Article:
Defending Your Life
Provided by Metacritic.com
The movie is funny in a warm, fuzzy way, and it has a splendidly satisfactory ending, which is unusual for an Albert Brooks film
If you're looking for a pleasing, reassuring film, try this one.
The film is finally too soft, but the performances are uniformly strong, the humour intelligently adult, and Brooks once again proves a pleasing alternative to Woody Allen.
The movie's light, easily forgotten and very good for a few laughs. I sure hope that eating thing comes true.
A lackluster affair — smooth and mildly pleasant, with some honest chuckles but without Brooks’ special, prosaic madness.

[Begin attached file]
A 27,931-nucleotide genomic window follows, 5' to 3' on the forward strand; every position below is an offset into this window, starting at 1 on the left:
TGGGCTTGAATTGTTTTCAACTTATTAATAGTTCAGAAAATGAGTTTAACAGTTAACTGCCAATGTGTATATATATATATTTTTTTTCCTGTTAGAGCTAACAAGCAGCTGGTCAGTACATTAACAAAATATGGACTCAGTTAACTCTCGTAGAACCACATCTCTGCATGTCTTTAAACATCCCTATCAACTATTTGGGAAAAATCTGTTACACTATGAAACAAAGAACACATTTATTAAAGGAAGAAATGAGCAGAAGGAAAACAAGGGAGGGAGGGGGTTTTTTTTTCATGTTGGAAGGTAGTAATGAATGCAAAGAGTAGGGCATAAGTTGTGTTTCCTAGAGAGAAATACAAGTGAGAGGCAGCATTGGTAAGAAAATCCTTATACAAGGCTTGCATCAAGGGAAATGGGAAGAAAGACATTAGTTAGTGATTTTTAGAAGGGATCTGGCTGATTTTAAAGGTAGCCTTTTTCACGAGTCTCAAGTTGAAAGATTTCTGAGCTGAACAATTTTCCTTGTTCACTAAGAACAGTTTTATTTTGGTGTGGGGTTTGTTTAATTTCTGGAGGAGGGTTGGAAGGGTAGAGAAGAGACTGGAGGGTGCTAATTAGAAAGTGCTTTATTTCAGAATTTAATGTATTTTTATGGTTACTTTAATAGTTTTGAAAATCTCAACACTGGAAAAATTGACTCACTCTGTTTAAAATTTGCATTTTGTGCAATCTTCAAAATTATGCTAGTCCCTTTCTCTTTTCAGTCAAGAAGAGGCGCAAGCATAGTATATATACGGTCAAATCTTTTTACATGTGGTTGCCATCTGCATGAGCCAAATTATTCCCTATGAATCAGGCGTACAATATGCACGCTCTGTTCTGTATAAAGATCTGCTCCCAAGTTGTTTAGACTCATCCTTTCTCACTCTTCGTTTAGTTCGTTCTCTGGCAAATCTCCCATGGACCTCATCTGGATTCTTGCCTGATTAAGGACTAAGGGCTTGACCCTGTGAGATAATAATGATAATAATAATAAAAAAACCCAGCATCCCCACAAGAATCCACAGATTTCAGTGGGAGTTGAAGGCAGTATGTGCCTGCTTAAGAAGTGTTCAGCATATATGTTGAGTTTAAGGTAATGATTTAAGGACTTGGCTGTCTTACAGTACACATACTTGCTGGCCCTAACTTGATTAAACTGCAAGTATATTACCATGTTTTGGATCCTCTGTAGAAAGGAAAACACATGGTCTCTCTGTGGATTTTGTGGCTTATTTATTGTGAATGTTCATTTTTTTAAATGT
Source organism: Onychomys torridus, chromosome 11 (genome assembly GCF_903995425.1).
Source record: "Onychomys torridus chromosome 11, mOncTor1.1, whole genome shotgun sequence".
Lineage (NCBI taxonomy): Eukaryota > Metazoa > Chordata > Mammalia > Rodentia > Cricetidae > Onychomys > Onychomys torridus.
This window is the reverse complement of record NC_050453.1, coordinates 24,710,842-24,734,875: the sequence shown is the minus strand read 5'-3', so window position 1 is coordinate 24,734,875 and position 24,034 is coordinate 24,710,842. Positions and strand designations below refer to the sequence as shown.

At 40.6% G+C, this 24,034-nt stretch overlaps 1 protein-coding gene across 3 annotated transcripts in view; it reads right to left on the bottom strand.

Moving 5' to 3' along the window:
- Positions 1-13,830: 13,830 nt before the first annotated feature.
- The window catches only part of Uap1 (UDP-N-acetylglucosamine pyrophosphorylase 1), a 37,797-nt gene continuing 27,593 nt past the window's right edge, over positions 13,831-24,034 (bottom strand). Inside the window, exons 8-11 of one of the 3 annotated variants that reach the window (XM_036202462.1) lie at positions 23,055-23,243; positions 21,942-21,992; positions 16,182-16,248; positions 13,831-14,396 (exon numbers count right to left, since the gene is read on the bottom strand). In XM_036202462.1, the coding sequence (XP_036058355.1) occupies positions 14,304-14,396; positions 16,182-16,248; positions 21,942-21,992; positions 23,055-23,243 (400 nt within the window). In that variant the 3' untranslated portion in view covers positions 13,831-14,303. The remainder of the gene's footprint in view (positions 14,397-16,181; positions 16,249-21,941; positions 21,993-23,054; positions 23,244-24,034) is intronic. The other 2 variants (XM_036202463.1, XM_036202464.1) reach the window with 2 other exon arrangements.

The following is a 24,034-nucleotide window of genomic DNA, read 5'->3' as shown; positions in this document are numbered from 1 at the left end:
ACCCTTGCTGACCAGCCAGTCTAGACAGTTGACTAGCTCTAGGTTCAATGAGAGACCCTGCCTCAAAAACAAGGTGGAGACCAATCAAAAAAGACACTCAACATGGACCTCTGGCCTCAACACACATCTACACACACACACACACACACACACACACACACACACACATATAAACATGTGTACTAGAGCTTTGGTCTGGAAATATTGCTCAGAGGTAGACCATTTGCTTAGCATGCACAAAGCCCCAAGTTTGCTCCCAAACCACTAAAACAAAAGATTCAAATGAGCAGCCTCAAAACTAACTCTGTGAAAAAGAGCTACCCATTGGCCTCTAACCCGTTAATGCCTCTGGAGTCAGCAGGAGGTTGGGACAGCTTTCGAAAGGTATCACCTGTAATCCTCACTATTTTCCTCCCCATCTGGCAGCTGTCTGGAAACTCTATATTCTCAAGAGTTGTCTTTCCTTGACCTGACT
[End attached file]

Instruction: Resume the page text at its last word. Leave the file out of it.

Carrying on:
The New York Times
Within the larger context of the Brooks oeuvre, this pleasantly mortifying arrangement makes perfect sense. [22 Mar 1991, p.C12]
Los Angeles Times
An intermittently funny if unsteady mixture of first-rate Brooks Angst, and set-ups that never quite pay off. [22 Mar 1991, p.F6]
Brooks as Brooks is the funniest observer of contemporary mores in Hollywood. Brooks behaving himself, as in Defending Your Life, is just another clever fellow. [05 Apr 1991, p.G5]
TV Guide Magazine
Unfortunately, Defending Your Life suffers from a slushy-headed pop fever.
The movie is lavishly designed and assembled. However, the sometimes muddled, sometimes boring, and definitely overlong screenplay, lacking subtlety and definition, disappoints the expectations of enjoyment that are set up in the first 15 minutes.
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